The next line unwraps the first cell which we access through the tableview property (see the initialisation of the IndexPath where we point to the first cell by setting the row parameter value to 0).

Making the Trick: Method #1

To achieve having the first cell always being sticky to the top when scrolling down, we must update the Y origin point of its frame while scrolling and “move” it up for as much as the content offset Y value is. In other words, when the content offset Y value starts being a negative number, we assign it as the Y origin point of the cell’s frame:

The above will make our first cell always stick to top when scrolling towards bottom.

The second step of the trick is to increase the cell’s height, but how much exactly? We could use the content offset Y value once again and do something like that:

Multiplying by -1.0 makes the content offset Y a positive number.

However, that would cause the following effect:

stretch_sticky_big_cell

The reason for the above weird effect is this: While we are scrolling, the scrollViewDidScroll(_:) method keeps being called repeatedly, and the new content offset Y value is added to the height on every single call. For instance, when the content offset Y gets the value -100 after having scrolled for a while, the height in that case is equal to:

original_height + 1 + 2 + 3 + ... + 100

But that’s not right! We want our height to be equal to:

original_height + 100

So, to overcome this problem, let’s just add the current content offset Y value to the original height of the cell, and not to the current height:

Now, that makes the trick! Note that the originalHeight value must be equal to the row height we set in the tableView(_:heightForRowAt:) delegate method:

Here’s our solution as one piece:

Making the Trick: Method #2

Based on the exact same logic presented already, there is an alternative implementation we can make so we get the same results. In this approach we won’t use the original height of the row. Instead, every time the content offset Y is negative:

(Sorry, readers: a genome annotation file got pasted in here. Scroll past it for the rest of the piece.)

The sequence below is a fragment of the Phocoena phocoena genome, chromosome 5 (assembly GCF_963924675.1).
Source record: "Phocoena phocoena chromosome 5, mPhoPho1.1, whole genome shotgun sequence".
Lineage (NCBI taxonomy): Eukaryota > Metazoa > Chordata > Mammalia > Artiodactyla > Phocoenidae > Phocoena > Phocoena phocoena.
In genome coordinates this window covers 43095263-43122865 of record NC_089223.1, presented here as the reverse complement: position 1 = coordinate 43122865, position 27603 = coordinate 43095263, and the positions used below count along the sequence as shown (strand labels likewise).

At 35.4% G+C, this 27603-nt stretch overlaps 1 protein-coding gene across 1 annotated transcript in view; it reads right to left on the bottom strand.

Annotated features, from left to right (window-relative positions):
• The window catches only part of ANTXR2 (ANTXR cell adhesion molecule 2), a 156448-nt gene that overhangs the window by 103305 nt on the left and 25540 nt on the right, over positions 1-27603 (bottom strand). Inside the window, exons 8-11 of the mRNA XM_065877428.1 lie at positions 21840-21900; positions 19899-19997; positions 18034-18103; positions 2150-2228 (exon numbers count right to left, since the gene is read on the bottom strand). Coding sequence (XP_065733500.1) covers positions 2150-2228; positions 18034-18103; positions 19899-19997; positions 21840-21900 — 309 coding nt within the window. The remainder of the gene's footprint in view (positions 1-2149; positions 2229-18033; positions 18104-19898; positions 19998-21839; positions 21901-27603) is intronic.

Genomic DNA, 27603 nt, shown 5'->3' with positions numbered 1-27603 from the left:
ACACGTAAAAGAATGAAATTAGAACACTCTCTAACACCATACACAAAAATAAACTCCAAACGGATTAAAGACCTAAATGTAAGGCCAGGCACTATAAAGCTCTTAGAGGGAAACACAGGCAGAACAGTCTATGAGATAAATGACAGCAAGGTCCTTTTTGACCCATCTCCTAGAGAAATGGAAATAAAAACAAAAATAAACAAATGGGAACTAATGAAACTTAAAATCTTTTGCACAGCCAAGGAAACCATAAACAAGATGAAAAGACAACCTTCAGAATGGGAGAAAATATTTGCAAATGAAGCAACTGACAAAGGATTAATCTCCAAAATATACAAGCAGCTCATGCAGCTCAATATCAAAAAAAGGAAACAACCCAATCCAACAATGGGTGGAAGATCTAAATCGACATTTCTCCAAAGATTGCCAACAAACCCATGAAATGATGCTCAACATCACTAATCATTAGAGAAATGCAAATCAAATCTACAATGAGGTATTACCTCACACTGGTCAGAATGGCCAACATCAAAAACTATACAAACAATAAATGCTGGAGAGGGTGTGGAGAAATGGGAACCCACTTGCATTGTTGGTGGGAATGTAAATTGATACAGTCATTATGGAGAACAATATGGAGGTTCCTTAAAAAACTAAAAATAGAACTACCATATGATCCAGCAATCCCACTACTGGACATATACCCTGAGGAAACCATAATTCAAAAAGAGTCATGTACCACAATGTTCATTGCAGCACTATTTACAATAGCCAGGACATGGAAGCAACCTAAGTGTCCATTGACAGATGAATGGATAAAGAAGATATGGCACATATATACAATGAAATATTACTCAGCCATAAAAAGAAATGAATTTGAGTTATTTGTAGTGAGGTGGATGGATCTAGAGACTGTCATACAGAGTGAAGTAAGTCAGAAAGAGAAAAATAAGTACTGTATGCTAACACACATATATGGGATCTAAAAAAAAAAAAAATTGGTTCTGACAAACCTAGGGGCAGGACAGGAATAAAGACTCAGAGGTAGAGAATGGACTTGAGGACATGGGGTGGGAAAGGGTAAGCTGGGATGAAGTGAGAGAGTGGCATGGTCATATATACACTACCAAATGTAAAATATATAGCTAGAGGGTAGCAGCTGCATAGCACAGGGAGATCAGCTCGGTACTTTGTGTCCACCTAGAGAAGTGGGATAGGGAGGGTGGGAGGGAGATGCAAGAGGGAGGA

1. We’ll be calculating the difference between the current value and the value it had in the last call of the scrollViewDidScroll(_:) (something like: currentContentOffset_Y - lastContentOffset_Y)
  2. We’ll be adding the absolute value of that difference to the current height of the cell.

For this solution, we need to declare the following class property (most preferably at the beginning of the class along with any other property declarations):

Now, at any given moment that the content offset Y value is negative we’ll calculate the difference as said above in the scrollViewDidScroll(_:)method:

“Playing” with absolute values is necessary.

The deltaY amount calculated above must be added to the current height. At the same time, the Y origin point of the cell’s frame must be decreased for as much as the current content offset value is:

And something important: Don’t forget to assign the current content offset to the lastContentOffset property as the last step, otherwise the lastContentOffset property will always be a zero point.

Here it is all together:

That’s All

You can find the two ways of making this nice trick as a gist here as well. I hope you liked this quick tip! If so, spread the word about it!